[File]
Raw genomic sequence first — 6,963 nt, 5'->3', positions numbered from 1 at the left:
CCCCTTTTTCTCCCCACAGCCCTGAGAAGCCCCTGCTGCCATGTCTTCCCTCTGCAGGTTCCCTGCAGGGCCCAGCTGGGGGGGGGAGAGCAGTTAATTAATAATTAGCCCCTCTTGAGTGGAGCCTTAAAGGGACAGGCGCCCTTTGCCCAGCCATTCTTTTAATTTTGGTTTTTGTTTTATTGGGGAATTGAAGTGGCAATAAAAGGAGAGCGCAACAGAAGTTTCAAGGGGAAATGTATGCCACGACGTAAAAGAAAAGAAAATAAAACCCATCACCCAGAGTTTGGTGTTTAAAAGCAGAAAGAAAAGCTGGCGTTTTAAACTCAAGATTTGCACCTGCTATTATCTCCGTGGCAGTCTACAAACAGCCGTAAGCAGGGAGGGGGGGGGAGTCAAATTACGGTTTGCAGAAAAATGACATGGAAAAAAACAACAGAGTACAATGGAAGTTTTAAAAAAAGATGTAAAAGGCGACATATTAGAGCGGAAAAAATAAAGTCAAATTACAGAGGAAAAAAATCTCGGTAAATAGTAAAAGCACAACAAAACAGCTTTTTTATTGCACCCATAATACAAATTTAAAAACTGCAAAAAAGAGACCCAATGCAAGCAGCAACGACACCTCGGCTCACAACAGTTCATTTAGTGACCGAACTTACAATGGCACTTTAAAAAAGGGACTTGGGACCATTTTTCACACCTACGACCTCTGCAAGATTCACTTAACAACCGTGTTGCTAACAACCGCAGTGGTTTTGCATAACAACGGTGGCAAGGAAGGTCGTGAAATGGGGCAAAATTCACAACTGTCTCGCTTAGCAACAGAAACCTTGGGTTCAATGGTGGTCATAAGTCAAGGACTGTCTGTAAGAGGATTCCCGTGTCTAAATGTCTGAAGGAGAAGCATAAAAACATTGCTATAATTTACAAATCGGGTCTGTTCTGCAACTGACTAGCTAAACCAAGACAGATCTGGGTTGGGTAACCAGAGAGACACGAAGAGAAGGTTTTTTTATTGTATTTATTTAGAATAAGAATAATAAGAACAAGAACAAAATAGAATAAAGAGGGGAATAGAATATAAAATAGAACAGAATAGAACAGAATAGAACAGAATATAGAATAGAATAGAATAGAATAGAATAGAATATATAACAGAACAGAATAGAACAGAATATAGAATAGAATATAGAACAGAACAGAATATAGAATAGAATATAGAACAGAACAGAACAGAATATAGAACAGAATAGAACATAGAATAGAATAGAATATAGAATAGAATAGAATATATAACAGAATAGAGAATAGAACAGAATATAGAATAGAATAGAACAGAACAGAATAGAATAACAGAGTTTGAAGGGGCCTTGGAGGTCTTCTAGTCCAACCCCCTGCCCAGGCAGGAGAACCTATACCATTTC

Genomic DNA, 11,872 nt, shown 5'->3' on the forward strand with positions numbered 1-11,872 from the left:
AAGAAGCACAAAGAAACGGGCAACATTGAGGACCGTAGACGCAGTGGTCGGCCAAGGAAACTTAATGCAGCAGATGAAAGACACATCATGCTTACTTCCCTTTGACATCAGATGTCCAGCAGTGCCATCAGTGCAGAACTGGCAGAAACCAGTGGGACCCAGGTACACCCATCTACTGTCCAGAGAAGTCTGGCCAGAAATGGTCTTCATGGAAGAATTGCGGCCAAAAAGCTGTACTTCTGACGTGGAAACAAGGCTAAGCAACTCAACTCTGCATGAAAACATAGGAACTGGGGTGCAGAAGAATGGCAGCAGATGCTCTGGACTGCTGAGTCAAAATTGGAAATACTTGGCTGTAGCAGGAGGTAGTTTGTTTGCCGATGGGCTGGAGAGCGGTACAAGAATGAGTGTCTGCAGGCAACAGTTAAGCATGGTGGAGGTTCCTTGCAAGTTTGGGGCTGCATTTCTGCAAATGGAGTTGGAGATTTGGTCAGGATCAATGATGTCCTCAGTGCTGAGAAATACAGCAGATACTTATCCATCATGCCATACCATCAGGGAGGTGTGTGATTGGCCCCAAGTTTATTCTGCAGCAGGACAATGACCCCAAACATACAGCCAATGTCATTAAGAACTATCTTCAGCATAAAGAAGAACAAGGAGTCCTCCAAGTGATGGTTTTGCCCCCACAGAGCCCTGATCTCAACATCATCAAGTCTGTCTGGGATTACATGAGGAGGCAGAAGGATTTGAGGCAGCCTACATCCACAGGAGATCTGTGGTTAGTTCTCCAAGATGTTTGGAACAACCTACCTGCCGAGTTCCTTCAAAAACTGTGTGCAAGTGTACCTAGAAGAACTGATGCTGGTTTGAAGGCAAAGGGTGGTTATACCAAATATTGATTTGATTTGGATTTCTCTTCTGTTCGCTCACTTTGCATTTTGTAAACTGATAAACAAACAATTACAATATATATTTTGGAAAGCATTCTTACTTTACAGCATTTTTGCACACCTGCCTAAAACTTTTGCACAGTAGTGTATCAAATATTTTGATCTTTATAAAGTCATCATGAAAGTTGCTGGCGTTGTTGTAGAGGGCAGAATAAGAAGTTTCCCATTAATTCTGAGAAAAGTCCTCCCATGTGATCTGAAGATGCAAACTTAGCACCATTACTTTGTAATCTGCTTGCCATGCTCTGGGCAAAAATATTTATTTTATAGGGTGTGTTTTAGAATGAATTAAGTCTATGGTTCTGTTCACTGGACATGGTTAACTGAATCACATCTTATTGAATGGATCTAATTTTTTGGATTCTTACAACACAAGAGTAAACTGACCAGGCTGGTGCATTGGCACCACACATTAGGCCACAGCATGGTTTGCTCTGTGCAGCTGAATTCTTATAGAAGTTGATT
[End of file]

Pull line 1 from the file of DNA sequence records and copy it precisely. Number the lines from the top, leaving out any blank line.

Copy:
Raw genomic sequence first — 6,963 nt, 5'->3', positions numbered from 1 at the left: